Microsoft is today reporting its FYQ4 earnings for 2019. The company is reporting a revenue of $33.7 billion, net income of $12.4 billion, and an operating income of $12.4 billion.
There are a couple of interesting points from the earnings report, here’s a quick breakdown:
- Surface revenue has grown by 14%, totalling $1.3 billion. Microsoft says the growth is driven by strong growth in its commercial segment, and it’s pretty impressive considering we haven’t seen the launch of a major new Surface device in recent times.
- Azure revenue grew by 64%, with Microsoft’s entire Intelligent Cloud business bringing in $11.4 billion in revenue, seeing a 19% increase. Azure’s 64% growth this quarter is still the lowest in recent times, declining from the 73% growth it experienced in FYQ3.
- Gaming revenue declined by 10%, with Xbox software and services revenue also declining by 3%. Microsoft says the 48% decline in Xbox hardware revenue was primarily due to a decrease in volume of consoles said. Xbox Live monthly active users still saw an increase of 14%, bringing the active user count up to 65 million.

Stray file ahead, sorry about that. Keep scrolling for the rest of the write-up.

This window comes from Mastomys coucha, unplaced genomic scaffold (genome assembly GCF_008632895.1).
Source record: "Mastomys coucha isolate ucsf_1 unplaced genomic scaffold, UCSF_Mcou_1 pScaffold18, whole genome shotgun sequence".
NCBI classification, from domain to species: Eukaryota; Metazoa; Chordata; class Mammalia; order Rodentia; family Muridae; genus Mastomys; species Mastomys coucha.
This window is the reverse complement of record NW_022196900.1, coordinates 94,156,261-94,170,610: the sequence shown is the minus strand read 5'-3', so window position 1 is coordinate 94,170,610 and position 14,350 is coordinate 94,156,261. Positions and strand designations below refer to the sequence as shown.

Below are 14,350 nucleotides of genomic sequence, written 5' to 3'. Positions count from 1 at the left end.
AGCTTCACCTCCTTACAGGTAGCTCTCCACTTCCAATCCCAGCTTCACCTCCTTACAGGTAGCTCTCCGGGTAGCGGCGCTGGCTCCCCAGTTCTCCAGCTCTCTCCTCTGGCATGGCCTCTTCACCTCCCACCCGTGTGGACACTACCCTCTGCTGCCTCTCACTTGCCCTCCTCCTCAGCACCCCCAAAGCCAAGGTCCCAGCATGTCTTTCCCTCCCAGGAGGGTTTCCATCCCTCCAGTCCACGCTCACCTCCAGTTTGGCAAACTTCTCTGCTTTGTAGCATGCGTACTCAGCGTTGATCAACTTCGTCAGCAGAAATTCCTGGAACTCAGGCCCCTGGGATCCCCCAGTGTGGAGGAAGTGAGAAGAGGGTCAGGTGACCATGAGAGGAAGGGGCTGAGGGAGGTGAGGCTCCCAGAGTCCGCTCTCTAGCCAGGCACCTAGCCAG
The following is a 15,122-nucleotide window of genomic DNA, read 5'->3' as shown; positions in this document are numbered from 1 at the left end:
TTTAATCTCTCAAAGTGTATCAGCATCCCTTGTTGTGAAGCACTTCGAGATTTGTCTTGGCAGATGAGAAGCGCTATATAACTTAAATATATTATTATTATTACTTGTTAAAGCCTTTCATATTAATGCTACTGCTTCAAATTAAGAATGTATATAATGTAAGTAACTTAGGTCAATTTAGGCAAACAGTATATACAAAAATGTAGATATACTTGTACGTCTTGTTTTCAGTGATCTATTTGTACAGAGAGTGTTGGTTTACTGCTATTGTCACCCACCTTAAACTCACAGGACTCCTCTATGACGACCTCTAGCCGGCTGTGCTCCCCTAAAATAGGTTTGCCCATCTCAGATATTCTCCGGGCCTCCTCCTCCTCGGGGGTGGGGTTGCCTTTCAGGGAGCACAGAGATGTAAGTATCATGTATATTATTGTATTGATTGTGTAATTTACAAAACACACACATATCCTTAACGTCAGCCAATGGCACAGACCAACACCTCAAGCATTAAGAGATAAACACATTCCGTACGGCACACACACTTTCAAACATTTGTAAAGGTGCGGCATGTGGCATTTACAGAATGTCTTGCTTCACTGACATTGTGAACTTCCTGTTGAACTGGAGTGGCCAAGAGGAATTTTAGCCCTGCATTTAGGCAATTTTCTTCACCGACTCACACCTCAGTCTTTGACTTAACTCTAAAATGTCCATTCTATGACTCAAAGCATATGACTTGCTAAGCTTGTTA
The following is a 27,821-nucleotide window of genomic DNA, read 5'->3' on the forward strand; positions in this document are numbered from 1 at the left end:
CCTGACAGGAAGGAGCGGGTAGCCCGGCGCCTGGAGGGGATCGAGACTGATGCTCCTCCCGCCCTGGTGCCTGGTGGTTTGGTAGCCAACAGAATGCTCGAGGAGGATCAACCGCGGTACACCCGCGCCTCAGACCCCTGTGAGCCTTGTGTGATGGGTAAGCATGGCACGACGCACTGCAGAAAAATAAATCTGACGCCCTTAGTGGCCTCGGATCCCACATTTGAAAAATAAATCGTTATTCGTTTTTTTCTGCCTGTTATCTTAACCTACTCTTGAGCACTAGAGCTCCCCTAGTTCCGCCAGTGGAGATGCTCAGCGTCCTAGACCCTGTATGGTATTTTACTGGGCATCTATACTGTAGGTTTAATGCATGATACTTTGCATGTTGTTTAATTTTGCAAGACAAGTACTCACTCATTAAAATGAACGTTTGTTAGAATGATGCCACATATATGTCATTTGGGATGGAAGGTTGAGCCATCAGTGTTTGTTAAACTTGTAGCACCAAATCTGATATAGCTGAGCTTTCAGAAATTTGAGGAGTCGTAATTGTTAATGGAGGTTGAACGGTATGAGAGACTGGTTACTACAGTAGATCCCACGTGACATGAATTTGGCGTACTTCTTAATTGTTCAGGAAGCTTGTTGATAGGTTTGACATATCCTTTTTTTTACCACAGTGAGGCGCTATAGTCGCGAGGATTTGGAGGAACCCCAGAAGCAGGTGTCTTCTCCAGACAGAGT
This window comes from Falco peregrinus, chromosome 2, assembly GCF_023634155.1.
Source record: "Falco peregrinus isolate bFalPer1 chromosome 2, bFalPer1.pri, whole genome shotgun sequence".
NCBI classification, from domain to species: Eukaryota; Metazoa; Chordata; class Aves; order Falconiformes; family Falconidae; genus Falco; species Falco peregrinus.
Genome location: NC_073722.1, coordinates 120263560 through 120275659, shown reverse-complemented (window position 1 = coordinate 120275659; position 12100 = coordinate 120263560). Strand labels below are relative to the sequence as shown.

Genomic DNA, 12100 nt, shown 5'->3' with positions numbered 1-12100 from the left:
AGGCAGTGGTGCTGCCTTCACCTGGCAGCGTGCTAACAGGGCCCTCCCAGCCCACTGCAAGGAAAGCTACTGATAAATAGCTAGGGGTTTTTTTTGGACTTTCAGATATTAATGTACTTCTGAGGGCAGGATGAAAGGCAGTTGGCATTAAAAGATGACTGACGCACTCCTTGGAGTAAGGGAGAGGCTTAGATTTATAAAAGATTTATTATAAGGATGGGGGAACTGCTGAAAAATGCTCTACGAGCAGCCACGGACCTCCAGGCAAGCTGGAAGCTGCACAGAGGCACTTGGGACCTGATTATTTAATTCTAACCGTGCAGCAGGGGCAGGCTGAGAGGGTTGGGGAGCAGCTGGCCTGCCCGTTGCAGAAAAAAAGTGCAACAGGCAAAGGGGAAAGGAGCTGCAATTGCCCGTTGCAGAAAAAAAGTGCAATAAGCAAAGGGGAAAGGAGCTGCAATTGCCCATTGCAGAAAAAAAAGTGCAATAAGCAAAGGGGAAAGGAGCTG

- Windows OEM Pro revenue grew by 18%, driven by “healthy Windows 10 demand” and partly because of Windows 7 reaching end of support. Windows OEM non-Pro revenue, however, declined by 8%, apparently because of “continued pressure” in the entry-level category.
- Office Commercial products and cloud services revenue increased by 14%, with Office 365 Commercial revenue growing by 31%. Revenue generated by Office Commercial products, however, declined by 17% as more customers are switching to the cloud-based services.
- Revenue generated by Office Consumer products and cloud services grew by 6%, with Office 365 Consumer subscribers growing to 34.8 million. LinkedIn also saw a strong growth of 25% in revenue, and Dynamics 365 revenue grew by 45%.
- Last but not least, Microsoft’s Search advertising business saw an increase of 9% in revenue.
Overall, Microsoft’s had a really good quarter, with growth across the board for almost all its businesses. Although performance in its gaming business may disappoint some, that’s likely because of the lack of any new hardware from Microsoft as it’s getting ready to unveil the future of Xbox. The growth in Surface, Azure, Windows, and Office continues to bring in lots of money for Redmond, keeping up its market cap of $1 trillion.
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